Search Engine Optimization Strategies

Whether you have a Content site or an Ecommerce site, search engine traffic will constitute a large percentage of your visitors. For a mature site, 25-50% of its traffic will typically come from search engines. Because of this, a continual theme throughout this guidebook is to optimize your website to rank highly in search engines. This concept is called Search Engine Optimization, or SEO for short. It is the practice of optimizing a site’s internal and external aspects to increase the search engine traffic it receives.

Search Engine Comparison

The majority of web traffic is driven by the major search engines – Google, Yahoo and MSN. Together they account for more than 90% of the US search market, as can be seen below.

Search engine traffic comparison
Share of Search. Source: ComScore.com.

Why Achieve Top Rankings

In order to generate traffic from search engines it is important to rank near the top of the Search Engine Result Pages (SERP). On Google, the first search result receives 36% of the clicks. This is equivalent to getting the traffic resulting from holding the second through fifth positions. In total, the first page receives 89% of the traffic. Therefore, if your site does not appear on the first page, that keyword phrase is unlikely to bring in much traffic. How to track your keyword rankings will be covered in a later chapter.

Click-through-rate (CTR) for Google ranking positions
Click-through rate for Google ranking positions. Source: Optify.

How to Achieve Top Rankings

In this guidebook, SEO techniques for achieving high rankings are divided into two categories: onsite and offsite. In short, the techniques relate to the following.

  • Onsite – Creating a high quality website, generating content for it and optimizing the site’s use of keywords.
  • Offsite – Acquiring links to the website, particularly from related, high ranking sites.

Usefulness – What Search Engines are Looking for

A search engine makes the best match it can between the words people use when searching and all the web pages it has indexed. These words are called keywords. You want people to see your site at the top of the search results for commonly searched keyword phrases that relate to your site. This means more traffic and thus more income.

Since most of your search engine traffic will come from Google, the SEO techniques discussed in this guidebook will implicitly refer to improving your Google rankings. However, such techniques will often improve your rankings in other search engines as well. This is because the goal of search engines is the same – to display the most useful search results they can find to the searchers.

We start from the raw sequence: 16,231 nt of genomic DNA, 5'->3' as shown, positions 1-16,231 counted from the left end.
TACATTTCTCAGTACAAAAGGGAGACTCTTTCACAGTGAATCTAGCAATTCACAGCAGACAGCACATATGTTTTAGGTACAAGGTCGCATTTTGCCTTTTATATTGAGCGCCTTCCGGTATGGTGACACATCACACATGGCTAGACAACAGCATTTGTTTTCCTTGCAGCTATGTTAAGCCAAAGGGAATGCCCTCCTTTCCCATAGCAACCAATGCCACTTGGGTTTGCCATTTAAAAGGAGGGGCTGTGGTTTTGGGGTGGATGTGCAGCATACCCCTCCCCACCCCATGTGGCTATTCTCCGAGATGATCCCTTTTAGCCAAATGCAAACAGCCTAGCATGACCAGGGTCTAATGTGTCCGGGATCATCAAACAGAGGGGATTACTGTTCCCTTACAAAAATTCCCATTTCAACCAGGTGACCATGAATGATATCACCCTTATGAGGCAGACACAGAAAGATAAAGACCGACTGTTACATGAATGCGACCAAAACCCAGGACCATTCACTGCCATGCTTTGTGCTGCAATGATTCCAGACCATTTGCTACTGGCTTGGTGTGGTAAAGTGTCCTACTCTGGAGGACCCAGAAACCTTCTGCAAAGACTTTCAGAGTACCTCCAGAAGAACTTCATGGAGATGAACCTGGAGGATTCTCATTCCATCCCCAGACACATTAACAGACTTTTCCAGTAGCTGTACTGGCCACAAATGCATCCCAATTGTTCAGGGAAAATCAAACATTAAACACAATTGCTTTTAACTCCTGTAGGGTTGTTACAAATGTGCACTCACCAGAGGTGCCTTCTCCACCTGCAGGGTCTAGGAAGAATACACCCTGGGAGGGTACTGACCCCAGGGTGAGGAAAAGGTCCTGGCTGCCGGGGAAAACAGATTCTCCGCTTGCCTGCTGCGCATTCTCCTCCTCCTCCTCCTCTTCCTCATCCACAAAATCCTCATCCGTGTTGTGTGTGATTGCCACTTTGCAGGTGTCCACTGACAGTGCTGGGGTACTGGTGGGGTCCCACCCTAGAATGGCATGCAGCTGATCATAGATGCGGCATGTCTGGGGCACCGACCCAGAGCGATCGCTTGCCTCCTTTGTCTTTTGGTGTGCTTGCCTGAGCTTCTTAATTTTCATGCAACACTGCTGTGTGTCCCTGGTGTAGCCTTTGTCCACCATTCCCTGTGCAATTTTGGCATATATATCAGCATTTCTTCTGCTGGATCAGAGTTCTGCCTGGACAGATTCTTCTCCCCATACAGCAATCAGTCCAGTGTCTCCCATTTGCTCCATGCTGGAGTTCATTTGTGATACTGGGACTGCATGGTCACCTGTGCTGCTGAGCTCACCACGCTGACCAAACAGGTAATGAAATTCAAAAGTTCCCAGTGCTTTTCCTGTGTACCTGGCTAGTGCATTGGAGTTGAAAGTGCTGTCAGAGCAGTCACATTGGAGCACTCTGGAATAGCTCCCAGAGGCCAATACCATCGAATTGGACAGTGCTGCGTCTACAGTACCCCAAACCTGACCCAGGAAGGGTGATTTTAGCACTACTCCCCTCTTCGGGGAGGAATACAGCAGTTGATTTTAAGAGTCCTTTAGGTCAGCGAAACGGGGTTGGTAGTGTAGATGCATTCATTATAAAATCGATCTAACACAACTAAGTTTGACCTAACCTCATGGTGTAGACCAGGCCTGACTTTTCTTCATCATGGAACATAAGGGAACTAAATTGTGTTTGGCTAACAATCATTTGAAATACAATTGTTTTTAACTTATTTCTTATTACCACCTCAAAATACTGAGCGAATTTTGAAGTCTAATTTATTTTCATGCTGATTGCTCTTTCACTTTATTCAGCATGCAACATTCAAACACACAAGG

When a user types in a query at Google, the pages returned will be the most useful pages it can find. Usefulness in Google’s eyes is a combination of three factors: relevance, reputation and quality.

  • Relevance – The pages returned will be relevant to the searched for keywords.
  • Reputation – The pages shown will be ranked in part according to the quantity and quality of links to these pages.
  • Quality – The ranking of the pages shown is influenced by the quality of those pages.

Relevance

For a page to appear in the search results for a given keyword phrase, it needs to have content which is relevant to that phrase. The factors Google uses to decide how relevant a page is number in the hundreds. Some of the more important factors used when evaluating a page’s relevance to a phrase include:

  • Existence – Does the exact keyword phrase exist on the page?
  • Proximity – If the individual keywords are present on the page, how close together are they?
  • Relationship – Do other related words exist on the page?
  • Positioning – Where are the keywords located in the text?
  • Subject – Are the keywords related to the main subject of the page?
  • Co-occurrence – How frequently do the keywords occur across the page?

Other sites linking to yours will also influence the keywords your pages will be considered relevant for.

  • Anchor text – Do the keywords exist in the anchor text that links to the page?
  • Context relevance – Do the keywords appear near the link on the linking page?

As you can see, there are many ways of getting relevance for a keyword phrase, but this is of little use unless the page has reputation as well.

Reputation

When faced with multiple pages of apparently relevant information, Google has to decide which are the most authoritative or trustworthy. This is done by comparing the quality and quantity of the references these pages have in the form of links. Thus, reputation is developed by acquiring links from sites that already have high reputation and that are relevant to yours. The factors that make a link contribute the most to your reputation will be covered later in the chapter on Quality links.

Quality Factors

In addition to relevance and reputation, the quality of your site will also influence Google’s decision when ranking your pages. Some of the more important quality factors include those listed below.

  • Responsiveness – Does the page load quickly?
  • Validation – Does the page contain errors or poorly written code?
  • Outgoing links – Does the page link to other relevant, authoritative pages?
  • Site relevance – Is the page relevant to the rest of the site?
  • Page age – How long has the page been around? Older pages have more authority.
  • Update frequency – How often is the page reviewed? Search engines like content that is up to date.
  • Language – How natural is the language? Does it appear computer generated or spam-like?

These quality factors and many others will be considered as you build (or improve) your site in the coming chapters.

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